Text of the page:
Matt Ridley is the author of provocative books on evolution, genetics and society. His books have sold over a million copies, been translated into thirty languages, and have won several awards.
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Matt Ridley's latest book Viral: The Search for the Origin of Covid-19, co-authored with scientist Alina Chan from Harvard and MIT's Broad Institute, is now available in the United States, in the United Kingdom, and elsewhere.
My latest Mind and Matter column in the Wall
Street Journal is on life in space:
A provocative calculation by two biologists suggests that life
might have arrived on Earth fully formed—at least in microbe
Alexei Sharov of the National Institute on Aging in Baltimore
and Richard Gordon of the Gulf Specimen Marine Laboratory in
Panacea, Fla., plotted the genome size of different kinds of
organisms against their presumed date of origin. Armed with just
five data points they concluded that genome complexity doubles
every 376 million years in a sort of geological version of Moore's
Law of progress in computers.
I have a column in the Times on bitcoins and their
implications for private money
Bitcoins — a form of digital private money — shot
up in value from $90 to $260 each after Cypriot bank accounts were
raided by the State, then plunged last week before recovering some
of their value. These gyrations are symptoms of a bubble. Just as
with tulip bulbs or dotcom shares, there will probably be a
bursting. All markets in assets that can be hoarded and resold — as
opposed to those in goods for consumption — suffer from bubbles.
Money is no different; and a new currency is rather like a new
Yet it would be a mistake to write off Bitcoins as just another
bubble. People are clearly keen on new forms of money safe from the
confiscation and inflation that looks increasingly inevitable as
governments try to escape their debts. Bitcoins pose a fundamental
question: will some form of private money replace the kind minted
and printed by governments?
My latest Mind and Matter column in the Wall
Street Journal is on junk DNA and on the messed up genome of the
The usually placid world of molecular biology has been riven
with two fierce disputes recently. Although apparently separate,
the two conflagrations are converging.
The first row concerns the phrase "junk DNA." Coined in
1972 by the geneticist Susumu Ohno, it is an attempt to explain
why vast stretches of animal genomes, far more in some species than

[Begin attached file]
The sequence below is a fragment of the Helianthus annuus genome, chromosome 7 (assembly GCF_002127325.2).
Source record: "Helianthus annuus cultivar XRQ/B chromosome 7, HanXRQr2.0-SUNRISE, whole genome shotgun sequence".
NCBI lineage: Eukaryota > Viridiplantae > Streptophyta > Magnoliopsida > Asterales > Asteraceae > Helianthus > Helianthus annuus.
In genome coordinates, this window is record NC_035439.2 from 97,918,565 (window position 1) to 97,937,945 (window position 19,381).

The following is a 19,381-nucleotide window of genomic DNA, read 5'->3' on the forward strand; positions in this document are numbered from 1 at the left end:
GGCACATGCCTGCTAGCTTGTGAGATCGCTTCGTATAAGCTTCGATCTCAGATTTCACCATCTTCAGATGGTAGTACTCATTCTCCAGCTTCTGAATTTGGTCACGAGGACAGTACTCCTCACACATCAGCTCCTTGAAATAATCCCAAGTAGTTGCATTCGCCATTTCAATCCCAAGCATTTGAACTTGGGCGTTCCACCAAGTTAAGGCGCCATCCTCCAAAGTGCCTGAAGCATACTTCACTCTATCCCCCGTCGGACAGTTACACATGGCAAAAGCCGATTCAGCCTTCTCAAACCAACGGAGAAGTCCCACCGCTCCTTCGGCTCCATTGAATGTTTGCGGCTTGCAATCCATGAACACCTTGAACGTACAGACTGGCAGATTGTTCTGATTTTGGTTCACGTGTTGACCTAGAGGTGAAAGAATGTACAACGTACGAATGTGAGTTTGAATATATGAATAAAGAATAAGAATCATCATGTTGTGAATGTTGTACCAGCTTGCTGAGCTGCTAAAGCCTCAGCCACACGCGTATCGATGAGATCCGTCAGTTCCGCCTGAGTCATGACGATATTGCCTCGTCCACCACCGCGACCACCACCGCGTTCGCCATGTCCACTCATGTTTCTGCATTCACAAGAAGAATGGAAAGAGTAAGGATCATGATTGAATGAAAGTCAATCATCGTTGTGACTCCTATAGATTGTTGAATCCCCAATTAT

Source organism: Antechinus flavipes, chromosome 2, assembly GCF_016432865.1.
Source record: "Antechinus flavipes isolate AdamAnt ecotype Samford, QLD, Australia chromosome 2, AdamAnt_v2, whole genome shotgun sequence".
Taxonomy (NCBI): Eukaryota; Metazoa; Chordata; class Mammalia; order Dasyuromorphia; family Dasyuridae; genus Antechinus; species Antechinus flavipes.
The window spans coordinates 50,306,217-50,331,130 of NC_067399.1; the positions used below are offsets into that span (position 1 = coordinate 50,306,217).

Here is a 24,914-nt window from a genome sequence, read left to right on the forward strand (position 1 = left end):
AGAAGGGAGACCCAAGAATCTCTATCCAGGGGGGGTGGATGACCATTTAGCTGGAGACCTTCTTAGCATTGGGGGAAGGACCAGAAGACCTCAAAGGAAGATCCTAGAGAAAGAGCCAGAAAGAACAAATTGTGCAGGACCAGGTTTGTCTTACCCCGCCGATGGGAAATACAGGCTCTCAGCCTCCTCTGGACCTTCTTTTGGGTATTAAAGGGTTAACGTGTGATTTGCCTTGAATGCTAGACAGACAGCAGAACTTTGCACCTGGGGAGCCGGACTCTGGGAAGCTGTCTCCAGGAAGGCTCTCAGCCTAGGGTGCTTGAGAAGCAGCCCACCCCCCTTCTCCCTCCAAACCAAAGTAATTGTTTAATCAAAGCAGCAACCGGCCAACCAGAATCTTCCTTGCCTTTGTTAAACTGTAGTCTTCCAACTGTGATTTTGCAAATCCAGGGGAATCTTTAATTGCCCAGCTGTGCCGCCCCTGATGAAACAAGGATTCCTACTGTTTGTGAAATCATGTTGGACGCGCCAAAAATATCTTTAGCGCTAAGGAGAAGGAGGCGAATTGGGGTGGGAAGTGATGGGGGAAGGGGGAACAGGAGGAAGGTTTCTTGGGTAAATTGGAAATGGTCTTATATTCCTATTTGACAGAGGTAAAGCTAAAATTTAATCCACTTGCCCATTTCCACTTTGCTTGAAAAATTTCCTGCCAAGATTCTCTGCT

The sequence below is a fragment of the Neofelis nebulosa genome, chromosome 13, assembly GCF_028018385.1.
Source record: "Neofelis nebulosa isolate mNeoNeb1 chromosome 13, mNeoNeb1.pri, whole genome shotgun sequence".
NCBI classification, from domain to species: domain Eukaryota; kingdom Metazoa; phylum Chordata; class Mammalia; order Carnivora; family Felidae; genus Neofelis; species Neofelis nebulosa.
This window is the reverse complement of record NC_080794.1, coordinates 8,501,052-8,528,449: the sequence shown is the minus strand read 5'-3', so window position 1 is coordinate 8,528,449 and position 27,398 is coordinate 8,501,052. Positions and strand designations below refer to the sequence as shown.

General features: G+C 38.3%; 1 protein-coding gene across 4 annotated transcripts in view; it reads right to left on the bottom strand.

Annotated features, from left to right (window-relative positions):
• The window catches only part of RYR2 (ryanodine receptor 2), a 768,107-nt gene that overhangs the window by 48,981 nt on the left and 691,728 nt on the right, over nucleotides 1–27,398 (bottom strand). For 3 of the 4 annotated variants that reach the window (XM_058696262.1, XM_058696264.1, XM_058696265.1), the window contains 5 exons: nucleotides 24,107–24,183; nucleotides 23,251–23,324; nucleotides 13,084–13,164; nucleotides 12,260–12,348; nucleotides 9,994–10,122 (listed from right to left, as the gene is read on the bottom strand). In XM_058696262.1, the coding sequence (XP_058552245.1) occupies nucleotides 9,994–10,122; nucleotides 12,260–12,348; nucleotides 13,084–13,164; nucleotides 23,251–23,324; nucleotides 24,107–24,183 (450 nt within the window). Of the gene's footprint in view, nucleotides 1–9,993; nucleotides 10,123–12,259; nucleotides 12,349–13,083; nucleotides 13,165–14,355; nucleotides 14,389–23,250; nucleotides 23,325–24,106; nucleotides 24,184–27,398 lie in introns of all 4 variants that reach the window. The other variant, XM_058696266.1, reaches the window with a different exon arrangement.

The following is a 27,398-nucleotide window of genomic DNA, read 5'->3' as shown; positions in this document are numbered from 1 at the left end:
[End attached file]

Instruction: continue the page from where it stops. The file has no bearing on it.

in others, seem to serve no purpose. Genes of all kinds and their
control sequences make up maybe 9% of the human genome at the very
most. The rest may be nonfunctional "junk," mainly there because it
is good at getting itself duplicated. Yet the phrase has always
caused a surprising amount of offense. Reports of the discrediting
of junk-DNA theory have been frequent.
I wrote The Spectator diary column this week:
We’ve discovered that we own an island. But dreams of
independence and tax-havenry evaporate when we try to picnic there
on Easter Sunday: we watch it submerge slowly beneath the incoming
tide. It’s a barnacle-encrusted rock, about the size of a tennis
court, just off the beach at Cambois, north of Blyth, which for
some reason ended up belonging to my ancestor rather than the
Crown. Now there’s a plan for a subsidy-fired biomass power station
nearby that will burn wood (and money) while pretending to save the
planet. The outlet pipes will go under our rock and we are due
modest compensation. As usual, it’s us landowners who benefit from
renewable energy while working people bear the cost: up the coast
are the chimneys of the country’s largest aluminium smelter —
killed, along with hundreds of jobs, by the government’s unilateral
carbon-floor price in force from this week.
There were dead puffins on the beach, as there have been all
along the east coast. This cold spring has hit them hard. Some
puffin colonies have been doing badly in recent years, after
booming in the 1990s, but contrary to the predictions of global
warming, it’s not the more southerly colonies that have suffered
most. The same is true of guillemots, kittiwakes and sandwich
terns: northern colonies are declining.
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